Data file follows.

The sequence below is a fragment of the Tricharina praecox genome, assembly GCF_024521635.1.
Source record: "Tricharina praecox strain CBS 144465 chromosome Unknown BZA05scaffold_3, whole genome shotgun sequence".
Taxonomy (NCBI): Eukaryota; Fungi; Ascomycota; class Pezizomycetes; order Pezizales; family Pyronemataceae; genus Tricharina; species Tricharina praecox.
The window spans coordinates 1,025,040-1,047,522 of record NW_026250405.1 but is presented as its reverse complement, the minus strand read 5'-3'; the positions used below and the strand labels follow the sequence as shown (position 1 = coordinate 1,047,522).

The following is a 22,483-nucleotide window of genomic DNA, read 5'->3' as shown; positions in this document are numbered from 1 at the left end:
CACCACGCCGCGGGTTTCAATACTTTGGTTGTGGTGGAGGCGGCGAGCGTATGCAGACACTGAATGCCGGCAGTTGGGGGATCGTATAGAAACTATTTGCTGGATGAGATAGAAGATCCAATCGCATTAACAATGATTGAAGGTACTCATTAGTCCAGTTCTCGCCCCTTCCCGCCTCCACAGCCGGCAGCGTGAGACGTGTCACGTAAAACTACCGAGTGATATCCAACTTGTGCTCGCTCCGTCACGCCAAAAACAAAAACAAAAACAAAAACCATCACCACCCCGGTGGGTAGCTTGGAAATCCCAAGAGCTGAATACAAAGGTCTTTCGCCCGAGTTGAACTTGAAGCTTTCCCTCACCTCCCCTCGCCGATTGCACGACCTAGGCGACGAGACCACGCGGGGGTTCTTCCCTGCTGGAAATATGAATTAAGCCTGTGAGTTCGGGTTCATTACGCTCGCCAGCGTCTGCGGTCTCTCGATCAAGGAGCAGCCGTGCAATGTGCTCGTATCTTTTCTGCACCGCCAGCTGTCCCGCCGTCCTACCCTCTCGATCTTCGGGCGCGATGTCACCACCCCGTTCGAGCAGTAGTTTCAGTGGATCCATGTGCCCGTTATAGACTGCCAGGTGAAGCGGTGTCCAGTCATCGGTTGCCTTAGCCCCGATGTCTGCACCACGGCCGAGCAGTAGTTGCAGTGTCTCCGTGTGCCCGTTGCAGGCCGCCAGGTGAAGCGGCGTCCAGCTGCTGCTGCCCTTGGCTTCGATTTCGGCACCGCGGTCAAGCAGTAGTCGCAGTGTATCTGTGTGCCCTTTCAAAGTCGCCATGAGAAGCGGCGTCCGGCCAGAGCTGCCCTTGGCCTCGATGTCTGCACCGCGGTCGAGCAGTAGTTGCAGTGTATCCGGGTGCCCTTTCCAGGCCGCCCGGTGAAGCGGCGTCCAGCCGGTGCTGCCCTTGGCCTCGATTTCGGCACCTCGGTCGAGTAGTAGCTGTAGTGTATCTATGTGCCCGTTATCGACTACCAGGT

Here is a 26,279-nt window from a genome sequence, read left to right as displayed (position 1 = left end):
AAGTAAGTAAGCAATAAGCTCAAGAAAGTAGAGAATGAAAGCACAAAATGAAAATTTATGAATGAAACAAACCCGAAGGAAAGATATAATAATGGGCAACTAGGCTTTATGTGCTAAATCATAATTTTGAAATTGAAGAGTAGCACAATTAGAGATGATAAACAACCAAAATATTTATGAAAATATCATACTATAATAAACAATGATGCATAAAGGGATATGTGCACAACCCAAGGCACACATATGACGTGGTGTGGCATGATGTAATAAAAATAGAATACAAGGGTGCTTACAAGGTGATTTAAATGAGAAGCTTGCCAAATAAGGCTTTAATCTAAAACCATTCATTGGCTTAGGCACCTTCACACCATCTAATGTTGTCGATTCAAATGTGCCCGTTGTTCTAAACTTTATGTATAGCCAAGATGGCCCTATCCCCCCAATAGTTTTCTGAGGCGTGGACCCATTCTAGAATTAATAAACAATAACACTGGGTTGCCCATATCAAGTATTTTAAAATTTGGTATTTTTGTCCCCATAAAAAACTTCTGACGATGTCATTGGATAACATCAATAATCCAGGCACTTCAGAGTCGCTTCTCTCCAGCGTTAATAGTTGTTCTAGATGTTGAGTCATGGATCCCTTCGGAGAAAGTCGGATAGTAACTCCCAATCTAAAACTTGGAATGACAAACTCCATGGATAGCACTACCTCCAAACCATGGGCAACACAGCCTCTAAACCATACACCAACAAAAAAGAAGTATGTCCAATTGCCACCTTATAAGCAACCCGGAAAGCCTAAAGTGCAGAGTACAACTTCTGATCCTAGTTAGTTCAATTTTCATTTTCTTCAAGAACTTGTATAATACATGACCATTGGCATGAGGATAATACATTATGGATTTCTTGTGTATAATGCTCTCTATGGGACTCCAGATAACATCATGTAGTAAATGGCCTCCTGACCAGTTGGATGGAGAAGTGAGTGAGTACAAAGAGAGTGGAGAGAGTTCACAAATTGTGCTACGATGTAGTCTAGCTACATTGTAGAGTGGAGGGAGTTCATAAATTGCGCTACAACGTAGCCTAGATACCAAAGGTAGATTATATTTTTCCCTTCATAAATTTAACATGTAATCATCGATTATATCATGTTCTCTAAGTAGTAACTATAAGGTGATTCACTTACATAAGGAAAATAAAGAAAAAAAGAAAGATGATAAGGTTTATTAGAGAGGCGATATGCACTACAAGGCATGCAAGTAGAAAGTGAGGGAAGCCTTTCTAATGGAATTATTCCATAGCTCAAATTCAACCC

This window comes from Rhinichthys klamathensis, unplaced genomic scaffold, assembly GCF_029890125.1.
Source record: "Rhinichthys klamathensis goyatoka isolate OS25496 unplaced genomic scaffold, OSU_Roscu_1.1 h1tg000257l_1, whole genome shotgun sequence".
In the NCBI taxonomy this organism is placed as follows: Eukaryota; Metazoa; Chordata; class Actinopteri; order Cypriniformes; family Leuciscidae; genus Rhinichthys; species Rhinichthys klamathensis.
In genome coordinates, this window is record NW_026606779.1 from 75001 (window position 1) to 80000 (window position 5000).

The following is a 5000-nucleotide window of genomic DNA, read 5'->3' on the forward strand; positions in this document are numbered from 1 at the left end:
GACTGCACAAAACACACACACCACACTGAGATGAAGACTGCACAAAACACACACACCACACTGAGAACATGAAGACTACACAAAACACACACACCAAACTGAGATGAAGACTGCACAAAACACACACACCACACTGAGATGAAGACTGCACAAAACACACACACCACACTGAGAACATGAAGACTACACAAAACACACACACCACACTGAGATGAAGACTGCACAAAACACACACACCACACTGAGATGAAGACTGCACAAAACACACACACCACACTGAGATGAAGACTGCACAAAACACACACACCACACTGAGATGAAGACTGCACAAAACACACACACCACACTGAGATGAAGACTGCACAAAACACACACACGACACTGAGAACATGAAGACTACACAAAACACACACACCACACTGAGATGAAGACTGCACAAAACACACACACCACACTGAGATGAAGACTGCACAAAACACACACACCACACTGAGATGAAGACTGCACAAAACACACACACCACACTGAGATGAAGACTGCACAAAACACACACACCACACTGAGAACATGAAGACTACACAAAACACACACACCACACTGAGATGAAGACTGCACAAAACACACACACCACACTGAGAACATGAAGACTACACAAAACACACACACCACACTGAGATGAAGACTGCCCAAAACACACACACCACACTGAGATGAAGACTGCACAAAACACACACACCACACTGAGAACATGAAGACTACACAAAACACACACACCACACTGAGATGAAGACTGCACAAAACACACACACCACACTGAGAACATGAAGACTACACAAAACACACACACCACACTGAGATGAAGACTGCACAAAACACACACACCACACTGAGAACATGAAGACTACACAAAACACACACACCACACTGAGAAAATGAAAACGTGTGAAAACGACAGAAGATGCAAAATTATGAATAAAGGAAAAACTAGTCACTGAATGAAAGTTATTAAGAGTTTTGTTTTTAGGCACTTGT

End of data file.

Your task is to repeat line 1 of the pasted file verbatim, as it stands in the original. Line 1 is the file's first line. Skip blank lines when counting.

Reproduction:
The sequence below is a fragment of the Tricharina praecox genome, assembly GCF_024521635.1.